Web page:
Threshold voltage dynamics of chaotic RS flip-Flops

Aminur Rahman, Denis Blackmore

Research output: Contribution to journalArticlepeer-review

1 Scopus citations

Abstract

Chaotic Set/Reset (RS) flip-flop circuits are investigated once again in the context of discrete planar dynamical system models of the threshold voltages, but this time starting with simple bilinear (minimal) component models derived from first principles. The dynamics of the minimal model is described in detail, and shown to exhibit some of the expected properties, but not the chaotic regimes typically found in simulations of physical realizations of chaotic flip-flop circuits. Any electronic physical realization of a chaotic logical circuit must necessarily involve small perturbations from the ideal - usually with large or even nonexistent derivatives in small diameter subsets of the phase space. Therefore, perturbed forms of the minimal model are also analyzed in considerable detail. It is proved that very slightly perturbed minimal models can exhibit chaotic regimes, sometimes associated with chaotic strange attractors, as well as some of the bifurcations present in most of the differential equations models for similar physical circuit realizations. In essence, this work is a mathematical exploration of simple models that reproduce the qualitative behavior of threshold control units of a chaotic RS flip-flop design. It is also shown that this method can be extended to other similar circuits. Validation of the approach developed is provided by some comparisons with (mainly simulated) dynamical results obtained from more traditional investigations.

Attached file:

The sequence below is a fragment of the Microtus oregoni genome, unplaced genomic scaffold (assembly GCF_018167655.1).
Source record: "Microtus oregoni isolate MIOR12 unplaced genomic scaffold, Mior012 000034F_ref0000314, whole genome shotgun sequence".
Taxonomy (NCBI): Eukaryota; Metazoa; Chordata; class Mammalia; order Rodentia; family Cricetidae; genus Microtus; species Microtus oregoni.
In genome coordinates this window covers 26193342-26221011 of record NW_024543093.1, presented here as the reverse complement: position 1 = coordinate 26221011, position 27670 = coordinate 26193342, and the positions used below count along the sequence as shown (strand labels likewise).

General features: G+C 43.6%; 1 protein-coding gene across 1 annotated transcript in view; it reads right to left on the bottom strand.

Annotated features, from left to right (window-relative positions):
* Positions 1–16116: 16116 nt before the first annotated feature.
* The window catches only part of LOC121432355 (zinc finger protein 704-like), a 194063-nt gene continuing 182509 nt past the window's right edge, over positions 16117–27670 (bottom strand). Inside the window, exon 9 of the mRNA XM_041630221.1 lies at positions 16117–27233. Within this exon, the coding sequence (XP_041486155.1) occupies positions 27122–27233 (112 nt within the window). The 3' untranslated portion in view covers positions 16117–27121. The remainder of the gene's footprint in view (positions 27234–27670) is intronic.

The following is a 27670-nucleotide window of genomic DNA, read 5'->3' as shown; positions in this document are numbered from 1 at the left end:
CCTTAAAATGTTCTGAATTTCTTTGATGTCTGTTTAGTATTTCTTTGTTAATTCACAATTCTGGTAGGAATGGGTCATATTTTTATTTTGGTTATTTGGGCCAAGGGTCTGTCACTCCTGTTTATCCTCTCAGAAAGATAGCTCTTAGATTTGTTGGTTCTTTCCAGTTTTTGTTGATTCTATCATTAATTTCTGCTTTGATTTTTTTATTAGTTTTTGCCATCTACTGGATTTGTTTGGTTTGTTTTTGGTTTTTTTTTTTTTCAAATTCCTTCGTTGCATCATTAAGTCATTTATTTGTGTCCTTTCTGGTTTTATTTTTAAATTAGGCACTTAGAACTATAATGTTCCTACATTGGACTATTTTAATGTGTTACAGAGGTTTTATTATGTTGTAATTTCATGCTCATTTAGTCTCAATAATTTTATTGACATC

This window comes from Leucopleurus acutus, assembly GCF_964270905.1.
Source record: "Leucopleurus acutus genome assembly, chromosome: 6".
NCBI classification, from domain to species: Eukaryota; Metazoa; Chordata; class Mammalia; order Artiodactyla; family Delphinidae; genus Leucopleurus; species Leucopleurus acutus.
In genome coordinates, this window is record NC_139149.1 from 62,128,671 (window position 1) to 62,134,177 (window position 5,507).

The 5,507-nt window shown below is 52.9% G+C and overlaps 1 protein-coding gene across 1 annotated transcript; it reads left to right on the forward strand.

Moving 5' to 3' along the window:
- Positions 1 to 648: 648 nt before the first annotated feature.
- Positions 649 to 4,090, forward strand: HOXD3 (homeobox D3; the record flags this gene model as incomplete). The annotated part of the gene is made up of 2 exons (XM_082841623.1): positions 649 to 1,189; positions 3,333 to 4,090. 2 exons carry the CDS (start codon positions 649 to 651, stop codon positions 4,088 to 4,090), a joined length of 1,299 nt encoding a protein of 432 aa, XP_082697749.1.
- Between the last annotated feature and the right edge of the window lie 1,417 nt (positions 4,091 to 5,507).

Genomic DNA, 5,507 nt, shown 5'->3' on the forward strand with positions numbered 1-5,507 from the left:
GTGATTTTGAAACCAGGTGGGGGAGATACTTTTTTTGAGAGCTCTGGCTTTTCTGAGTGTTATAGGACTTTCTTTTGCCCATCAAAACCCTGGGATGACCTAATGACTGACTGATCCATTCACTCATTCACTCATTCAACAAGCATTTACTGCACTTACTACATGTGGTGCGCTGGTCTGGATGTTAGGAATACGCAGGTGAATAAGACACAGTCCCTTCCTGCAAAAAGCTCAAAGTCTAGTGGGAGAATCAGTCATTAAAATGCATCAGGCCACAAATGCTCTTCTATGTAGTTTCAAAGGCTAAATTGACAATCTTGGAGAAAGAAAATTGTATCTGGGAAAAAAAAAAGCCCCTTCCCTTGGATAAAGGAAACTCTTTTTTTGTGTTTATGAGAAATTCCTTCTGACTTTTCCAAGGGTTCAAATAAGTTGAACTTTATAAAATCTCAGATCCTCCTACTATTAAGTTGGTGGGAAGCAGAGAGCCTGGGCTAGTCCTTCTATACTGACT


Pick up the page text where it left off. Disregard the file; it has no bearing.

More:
Original languageEnglish (US)
Pages (from-to)555-566
Number of pages12
JournalChaos, Solitons and Fractals
Volume103
DOIs
StatePublished - Oct 2017

All Science Journal Classification (ASJC) codes

  • Statistical and Nonlinear Physics
  • Mathematics(all)
  • Physics and Astronomy(all)
  • Applied Mathematics

Keywords

  • Chaos
  • Chaotic strange attractors
  • Minimal model
  • Neimark–Sacker bifurcation
  • RS Flip-flop circuit
  • Smale horseshoe

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